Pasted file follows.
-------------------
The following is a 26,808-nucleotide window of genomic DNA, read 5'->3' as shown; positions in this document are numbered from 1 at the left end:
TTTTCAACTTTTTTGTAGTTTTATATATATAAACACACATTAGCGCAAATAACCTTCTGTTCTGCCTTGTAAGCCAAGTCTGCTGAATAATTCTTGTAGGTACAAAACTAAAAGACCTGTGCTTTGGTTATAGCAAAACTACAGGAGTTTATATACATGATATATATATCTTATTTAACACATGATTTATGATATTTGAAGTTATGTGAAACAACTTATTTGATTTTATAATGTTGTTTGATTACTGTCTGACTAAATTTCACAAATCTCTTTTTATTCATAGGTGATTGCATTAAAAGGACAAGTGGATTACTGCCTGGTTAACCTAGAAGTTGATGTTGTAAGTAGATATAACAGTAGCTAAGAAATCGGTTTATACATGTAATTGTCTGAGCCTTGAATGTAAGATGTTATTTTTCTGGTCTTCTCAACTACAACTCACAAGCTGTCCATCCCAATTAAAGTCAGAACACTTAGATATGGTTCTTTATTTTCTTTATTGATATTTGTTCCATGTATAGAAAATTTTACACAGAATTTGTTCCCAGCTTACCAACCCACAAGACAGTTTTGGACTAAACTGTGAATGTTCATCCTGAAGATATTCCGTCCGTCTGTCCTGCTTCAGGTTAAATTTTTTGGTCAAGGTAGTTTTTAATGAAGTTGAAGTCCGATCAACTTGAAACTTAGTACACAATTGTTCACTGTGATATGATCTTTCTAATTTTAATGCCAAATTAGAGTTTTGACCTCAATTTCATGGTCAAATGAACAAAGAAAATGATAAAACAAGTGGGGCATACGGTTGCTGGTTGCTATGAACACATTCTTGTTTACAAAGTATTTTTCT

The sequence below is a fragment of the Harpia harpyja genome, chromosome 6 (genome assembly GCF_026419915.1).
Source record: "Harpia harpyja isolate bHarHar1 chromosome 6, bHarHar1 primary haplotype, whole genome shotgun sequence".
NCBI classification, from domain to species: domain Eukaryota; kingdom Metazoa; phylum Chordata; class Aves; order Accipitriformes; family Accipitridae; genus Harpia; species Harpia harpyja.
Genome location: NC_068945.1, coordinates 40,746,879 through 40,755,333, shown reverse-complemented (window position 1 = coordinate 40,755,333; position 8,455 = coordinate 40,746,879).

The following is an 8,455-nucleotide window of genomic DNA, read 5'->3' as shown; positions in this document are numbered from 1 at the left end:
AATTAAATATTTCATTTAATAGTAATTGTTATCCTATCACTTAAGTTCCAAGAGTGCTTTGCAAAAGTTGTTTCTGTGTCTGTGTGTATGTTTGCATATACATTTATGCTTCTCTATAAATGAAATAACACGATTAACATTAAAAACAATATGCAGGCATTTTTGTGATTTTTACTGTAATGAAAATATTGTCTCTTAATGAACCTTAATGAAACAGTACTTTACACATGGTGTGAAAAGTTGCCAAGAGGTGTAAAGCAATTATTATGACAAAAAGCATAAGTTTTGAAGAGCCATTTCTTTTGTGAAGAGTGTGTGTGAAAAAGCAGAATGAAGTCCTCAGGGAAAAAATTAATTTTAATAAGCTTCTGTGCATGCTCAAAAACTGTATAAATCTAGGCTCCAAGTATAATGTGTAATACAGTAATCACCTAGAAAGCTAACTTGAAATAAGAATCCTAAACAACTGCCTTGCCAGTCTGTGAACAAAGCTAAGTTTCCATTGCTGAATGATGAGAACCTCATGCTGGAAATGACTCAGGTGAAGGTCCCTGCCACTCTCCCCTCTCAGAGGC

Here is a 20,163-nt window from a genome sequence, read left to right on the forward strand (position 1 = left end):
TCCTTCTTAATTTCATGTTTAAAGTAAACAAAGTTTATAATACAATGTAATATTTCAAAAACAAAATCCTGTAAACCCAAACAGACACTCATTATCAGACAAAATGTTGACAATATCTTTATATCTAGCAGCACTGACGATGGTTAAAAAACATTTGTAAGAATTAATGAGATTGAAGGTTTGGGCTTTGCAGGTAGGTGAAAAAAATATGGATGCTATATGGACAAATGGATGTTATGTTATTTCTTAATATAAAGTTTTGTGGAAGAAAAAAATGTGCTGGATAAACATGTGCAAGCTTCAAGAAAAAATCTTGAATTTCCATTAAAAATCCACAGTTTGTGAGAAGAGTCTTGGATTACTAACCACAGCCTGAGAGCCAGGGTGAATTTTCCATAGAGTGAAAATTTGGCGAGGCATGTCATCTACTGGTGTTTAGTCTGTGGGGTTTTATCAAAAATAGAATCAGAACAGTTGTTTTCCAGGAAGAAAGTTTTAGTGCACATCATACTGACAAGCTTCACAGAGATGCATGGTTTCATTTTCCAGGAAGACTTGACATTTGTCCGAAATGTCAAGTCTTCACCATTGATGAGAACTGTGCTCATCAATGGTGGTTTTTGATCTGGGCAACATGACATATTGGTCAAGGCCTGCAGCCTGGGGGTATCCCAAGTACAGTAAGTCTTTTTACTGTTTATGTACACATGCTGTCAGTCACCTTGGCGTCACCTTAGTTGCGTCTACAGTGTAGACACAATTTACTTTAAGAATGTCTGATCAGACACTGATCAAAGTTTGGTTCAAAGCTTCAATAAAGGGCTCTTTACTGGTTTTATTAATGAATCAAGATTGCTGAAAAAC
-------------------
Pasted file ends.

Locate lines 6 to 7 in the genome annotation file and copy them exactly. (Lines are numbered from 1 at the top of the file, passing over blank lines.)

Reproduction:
Genome location: NC_068945.1, coordinates 40,746,879 through 40,755,333, shown reverse-complemented (window position 1 = coordinate 40,755,333; position 8,455 = coordinate 40,746,879).

The following is an 8,455-nucleotide window of genomic DNA, read 5'->3' as shown; positions in this document are numbered from 1 at the left end: